Secularism in Turkey: Stronger than Ever?
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Massive uproar in Turkey over the government’s role in religious education shows that despite fears the nation is on the verge of abandoning its secular past, a version of secularism has actually gained traction in Turkey, even among pro-Islamic conservative elites.
Controversy began last month when an opposition deputy from the Republican People’s Party (CHP) filed a lawsuit against a new regulation aiming to level the playing field for students of the Turkish imam-hatip (a type of secondary school with a religious curriculum along with the standard curriculum) in university exams. Turkey’s powerful Prime Minister Recep Tayyip Erdoğan—an imam-hatip graduate—responded to the lawsuit January 31, stating that his government wants to “raise a religious youth.” Within a week, Turkish secularists and conservatives alike had hurled a barrage of criticism at the Prime Minister, accusing him of abandoning secularism and dangerously meddling with religion.
For secularists, Erdoğan’s statement was a revelation of his true colors. The leader of CHP called him a “religion-monger,” and the staunchly secular teachers union Eğitim-Sen claimed Erdoğan had for the first time publicly admitted his hidden agenda. Criticism also proved rampant in academic circles, which put forth a petition within 24 hours of Erdoğan’s statement. Signed by over 2,000 individuals, it reads: “[O]f Muslim, Christian, Jewish, Zoroastrian, Alawite, Shafi’i, religious and nonreligious, atheist and agnostic backgrounds, all joined with a firm belief in secularism, [we] find your recent remarks about raising a religious and conservative youth most alarming and dangerous.” Each of these statements reflects liberal beliefs, which argue that a state policy to raise a religious youth is undemocratic, let alone impractical because millions of Turkish people have embraced secular lifestyles for decades.
Perhaps the most biting criticisms of Erdoğan’s remark were accusations of hypocrisy based on the contrast between his statement on January 31 and one he made on Egyptian TV last September, when he stated: “As Recep Tayyip Erdoğan I am a Muslim but not secular. But I am a prime minister of a secular country. People have the freedom to choose whether or not to be religious in a secular regime.” This statement, representative of Erdoğan’s long-standing political tendency toward secularism, renders his recent statement seemingly contradictory.
While opposition from secular and liberal corners was expected, more surprising was similar opposition in pro-Islamic media. In pro-government Bugün, columnist Gülay Göktürk noted, “These words did not befit Erdoğan at all.” She continued: “no one has the right to convert this society into a religious one, or the opposite.” In Zaman, the leading conservative daily, commentator Tamer Cetin asserted that because of the diversity of religious interpretations, focus should be on common ethical values, not religious ones. Further, regular columnist Mümtaz’er Türköne said raising a religious youth is actually dangerous for religion, as formal and public indoctrination would cheapen a religion which requires intimate and private connection to God. All argued that religious education should be left to civil society and parents’ demands.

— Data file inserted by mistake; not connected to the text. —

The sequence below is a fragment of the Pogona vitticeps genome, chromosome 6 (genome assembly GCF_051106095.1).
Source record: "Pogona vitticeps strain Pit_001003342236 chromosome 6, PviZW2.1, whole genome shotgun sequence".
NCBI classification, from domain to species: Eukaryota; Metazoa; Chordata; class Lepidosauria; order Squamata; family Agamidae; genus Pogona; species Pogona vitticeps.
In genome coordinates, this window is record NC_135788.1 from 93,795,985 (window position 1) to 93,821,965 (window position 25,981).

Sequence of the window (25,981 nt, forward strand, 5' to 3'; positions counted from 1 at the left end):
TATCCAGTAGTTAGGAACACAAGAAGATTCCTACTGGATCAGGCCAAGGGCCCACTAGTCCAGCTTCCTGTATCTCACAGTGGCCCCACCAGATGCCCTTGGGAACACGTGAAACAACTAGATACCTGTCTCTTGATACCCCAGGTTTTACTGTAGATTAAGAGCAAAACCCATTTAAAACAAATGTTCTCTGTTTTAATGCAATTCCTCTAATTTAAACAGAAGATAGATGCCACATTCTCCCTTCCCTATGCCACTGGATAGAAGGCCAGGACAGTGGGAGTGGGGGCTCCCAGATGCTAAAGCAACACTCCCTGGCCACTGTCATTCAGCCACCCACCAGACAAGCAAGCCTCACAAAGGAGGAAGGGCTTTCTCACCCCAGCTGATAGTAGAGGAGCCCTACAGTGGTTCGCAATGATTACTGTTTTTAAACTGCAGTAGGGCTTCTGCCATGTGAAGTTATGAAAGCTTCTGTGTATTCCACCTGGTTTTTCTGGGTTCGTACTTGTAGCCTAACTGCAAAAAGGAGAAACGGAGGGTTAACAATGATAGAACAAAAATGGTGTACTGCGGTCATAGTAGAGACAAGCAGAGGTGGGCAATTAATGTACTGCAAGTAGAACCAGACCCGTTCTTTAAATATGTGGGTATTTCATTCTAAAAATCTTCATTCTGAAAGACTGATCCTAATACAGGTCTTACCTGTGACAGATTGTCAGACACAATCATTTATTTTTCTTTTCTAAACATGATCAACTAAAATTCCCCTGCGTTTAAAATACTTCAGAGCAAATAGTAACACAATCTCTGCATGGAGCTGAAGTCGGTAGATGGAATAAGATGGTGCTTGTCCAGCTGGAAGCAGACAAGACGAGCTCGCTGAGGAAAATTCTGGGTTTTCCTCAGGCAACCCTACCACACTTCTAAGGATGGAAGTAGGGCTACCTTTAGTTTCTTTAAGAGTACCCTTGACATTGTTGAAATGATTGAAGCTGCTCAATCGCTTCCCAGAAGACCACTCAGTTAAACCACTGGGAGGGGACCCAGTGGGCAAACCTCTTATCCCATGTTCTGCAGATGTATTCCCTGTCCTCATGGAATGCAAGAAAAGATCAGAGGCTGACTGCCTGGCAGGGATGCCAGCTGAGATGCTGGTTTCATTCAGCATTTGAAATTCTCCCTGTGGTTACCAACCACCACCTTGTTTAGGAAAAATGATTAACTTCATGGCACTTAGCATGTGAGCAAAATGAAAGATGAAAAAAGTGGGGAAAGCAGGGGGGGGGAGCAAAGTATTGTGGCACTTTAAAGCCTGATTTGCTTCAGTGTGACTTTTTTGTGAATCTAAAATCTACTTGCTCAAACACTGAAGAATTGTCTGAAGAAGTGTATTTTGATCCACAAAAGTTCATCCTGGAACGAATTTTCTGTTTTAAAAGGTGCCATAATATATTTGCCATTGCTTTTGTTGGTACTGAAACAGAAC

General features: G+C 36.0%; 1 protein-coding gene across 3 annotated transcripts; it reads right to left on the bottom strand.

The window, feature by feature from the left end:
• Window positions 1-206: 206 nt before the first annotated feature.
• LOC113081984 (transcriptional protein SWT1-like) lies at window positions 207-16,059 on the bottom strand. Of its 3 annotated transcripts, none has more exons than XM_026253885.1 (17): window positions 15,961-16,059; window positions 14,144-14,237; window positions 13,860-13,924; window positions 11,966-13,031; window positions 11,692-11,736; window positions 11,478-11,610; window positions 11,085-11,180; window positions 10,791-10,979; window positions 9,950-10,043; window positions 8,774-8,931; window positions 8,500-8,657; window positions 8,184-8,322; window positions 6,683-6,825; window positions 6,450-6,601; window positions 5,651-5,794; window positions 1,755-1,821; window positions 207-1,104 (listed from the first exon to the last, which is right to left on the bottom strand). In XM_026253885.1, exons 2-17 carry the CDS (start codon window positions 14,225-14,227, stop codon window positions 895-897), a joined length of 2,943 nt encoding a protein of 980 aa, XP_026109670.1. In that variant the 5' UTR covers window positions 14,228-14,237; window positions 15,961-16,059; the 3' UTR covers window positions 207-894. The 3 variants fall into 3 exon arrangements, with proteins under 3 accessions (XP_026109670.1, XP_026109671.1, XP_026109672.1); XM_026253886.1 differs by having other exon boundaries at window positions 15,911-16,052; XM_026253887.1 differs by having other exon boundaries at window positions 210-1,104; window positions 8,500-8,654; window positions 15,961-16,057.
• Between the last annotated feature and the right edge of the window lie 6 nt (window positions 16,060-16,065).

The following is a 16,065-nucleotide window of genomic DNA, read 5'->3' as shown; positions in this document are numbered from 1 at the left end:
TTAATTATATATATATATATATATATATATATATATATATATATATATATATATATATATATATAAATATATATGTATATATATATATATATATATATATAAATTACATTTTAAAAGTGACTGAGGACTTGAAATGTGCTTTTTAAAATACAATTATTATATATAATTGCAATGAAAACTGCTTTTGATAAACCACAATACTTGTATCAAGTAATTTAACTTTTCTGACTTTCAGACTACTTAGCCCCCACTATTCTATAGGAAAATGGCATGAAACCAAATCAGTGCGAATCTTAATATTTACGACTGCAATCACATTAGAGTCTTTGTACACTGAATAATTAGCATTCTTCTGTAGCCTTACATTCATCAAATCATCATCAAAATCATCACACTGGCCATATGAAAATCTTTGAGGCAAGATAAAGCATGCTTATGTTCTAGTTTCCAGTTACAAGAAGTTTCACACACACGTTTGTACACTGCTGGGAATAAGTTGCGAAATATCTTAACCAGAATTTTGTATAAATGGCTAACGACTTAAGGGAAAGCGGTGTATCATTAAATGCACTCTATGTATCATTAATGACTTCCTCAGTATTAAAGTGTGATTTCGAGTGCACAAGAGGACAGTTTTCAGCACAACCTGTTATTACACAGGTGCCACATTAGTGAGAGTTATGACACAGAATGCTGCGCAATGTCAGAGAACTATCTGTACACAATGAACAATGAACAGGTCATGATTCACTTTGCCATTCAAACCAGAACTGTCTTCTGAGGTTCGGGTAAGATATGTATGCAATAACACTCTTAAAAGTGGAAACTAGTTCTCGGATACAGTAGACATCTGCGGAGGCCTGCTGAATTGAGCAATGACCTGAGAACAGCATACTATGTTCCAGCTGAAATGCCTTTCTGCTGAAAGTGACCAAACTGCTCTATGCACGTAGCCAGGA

This overwhelming consensus among elites reflects a broader trend in Turkey, whereby religious segments of Turkish society have increasingly accepted secularism throughout the rule of the Justice and Development Party (JDP), which Erdoğan heads. According to a study conducted by the left-leaning Turkish Economic and Social Studies Foundation (TESEV), despite the relatively stable level of religiosity in Turkey, the percentage of people who want a religious state has actually plummeted from 25% in 1996 to 9% in 2006. And a recent poll conducted by Konsensus Research concluded that only 34% approved of Erdoğan’s January 31 statement.
While Turkey’s religious communities are deeply interested in raising a religious generation and society, they object to this becoming a state policy. For these religious groups, secularism appears to constitute not secularization of behavior or society, but rather secularization of state law and policy, such that religious education is conditioned on parents’ choices. Pro-Islamic conservatives’ overwhelming preference for civil society to supply religious-based education implicates they have grown to accept the separation of state and religion.
Turkey’s widespread secular consensus forced Erdoğan to make a rare political retreat. On February 6, he accused critics of misinterpreting his statement, and reaffirmed a commitment to liberty and democracy. He further asserted that his government would not impose any policy against the people’s wishes. Therefore, not only is the public majority’s consensus on secular government undeniable, but so too is the strength of the majority’s voice as Turkey’s politics move forward.
In a time when the Arab uprisings have brought Islamists to the power, Turkish religious groups’ embrace of secularism during rule by a pro-Islamic party shows growing consensus around secularism in Turkey. Whether or not the same will happen in newly formed governments of other Arab countries under majority-Islamist rule is yet to be seen, but growing factionalism in groups such as Egypt’s Muslim Brotherhood suggests the Turkish trend may be upheld.